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Dementia prevalence, care arrangement, and access to care in Lebanon

Research output: Contribution to journalArticle

Kieu T.T. Phung, Monique Chaaya, Martin Prince, Samir Atweh, Khalil El Asmar, Georges Karam, Rose Mary Khoury, Lilian Ghandour, Husam Ghusn, Rune T. Nielsen, Gunhild Waldemar

Original languageEnglish
JournalAlzheimer's & Dementia
Publication statusE-pub ahead of print - 2 Jun 2017

King's Authors


Introduction: In North Africa and the Middle East, studies about dementia prevalence are scarce. The Arabic-validated 10/66 Dementia Research Group diagnostic assessment was used to assess the prevalence of dementia in Lebanon in a population-based study. The study also examined care arrangement and access to care.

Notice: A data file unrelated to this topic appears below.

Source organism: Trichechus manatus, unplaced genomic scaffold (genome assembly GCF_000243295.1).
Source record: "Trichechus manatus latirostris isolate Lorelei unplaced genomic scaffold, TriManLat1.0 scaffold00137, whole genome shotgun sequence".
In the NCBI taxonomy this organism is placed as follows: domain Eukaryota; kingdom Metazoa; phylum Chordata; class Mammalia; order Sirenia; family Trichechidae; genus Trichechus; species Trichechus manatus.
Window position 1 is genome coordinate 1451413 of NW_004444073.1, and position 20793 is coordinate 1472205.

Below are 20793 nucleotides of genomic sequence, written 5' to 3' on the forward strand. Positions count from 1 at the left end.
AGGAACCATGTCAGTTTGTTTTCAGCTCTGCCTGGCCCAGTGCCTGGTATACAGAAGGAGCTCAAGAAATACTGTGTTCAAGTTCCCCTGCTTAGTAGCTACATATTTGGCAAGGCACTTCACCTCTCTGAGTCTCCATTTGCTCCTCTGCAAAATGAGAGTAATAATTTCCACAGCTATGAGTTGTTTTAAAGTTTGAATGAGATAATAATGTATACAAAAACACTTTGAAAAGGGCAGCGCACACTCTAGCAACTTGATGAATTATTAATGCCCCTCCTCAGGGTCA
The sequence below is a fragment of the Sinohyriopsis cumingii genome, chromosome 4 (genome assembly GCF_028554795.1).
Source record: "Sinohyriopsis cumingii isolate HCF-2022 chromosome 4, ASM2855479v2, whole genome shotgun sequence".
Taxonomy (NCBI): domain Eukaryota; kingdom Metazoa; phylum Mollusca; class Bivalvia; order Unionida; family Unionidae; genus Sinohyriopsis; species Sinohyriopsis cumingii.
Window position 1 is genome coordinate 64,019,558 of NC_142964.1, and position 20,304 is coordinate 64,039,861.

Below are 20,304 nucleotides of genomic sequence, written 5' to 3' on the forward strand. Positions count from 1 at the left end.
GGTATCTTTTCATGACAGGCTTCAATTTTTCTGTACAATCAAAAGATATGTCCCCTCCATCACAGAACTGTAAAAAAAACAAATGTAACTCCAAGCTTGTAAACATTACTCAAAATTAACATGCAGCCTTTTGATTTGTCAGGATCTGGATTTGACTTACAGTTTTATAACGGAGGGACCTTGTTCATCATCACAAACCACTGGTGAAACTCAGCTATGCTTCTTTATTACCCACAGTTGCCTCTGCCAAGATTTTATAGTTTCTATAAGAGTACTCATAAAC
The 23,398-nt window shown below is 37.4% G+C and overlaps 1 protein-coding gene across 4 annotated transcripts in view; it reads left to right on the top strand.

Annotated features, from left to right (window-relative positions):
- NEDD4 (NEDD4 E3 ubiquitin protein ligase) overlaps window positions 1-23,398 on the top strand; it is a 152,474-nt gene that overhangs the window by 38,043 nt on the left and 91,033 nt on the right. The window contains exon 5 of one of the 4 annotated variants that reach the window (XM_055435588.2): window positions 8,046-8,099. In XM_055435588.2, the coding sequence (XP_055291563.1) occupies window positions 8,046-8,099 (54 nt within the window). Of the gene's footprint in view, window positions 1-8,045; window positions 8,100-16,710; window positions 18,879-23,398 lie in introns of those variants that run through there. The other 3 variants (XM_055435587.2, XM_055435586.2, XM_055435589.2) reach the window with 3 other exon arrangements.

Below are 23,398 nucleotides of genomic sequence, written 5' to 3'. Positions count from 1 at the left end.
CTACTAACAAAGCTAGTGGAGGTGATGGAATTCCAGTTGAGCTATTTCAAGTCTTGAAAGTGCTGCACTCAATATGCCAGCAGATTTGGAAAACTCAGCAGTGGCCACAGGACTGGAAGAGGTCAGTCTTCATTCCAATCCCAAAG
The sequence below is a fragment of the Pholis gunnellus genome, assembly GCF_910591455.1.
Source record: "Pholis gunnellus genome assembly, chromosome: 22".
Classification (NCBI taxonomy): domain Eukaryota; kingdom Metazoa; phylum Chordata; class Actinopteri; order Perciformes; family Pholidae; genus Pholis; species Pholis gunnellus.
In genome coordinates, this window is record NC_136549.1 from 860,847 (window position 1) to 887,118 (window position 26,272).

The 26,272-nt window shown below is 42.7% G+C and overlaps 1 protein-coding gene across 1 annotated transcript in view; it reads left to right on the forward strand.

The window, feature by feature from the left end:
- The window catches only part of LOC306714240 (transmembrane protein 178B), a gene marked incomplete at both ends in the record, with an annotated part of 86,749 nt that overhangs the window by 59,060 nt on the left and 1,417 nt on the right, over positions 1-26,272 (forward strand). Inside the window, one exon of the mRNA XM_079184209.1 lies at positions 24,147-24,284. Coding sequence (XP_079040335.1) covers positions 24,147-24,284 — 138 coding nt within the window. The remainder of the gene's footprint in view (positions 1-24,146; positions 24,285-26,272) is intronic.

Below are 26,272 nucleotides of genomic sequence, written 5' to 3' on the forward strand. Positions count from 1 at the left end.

Methods: A random sample of 502 persons older than 65 years and their informant were recruited from Beirut and Mount Lebanon governorates through multistage cluster sampling.

Results: The crude dementia prevalence was 7.4%, and age-standardized dementia prevalence was 9.0%. People with dementia were mainly cared for by relatives at home. Access to formal care was very limited.

Discussion: Dementia prevalence in Lebanon ranks high within the global range of estimates. These first evidence-based data about disease burden and barriers to care serve to raise awareness and call for social and health care reform to tackle the dementia epidemic in Lebanon and in North Africa and the Middle East.

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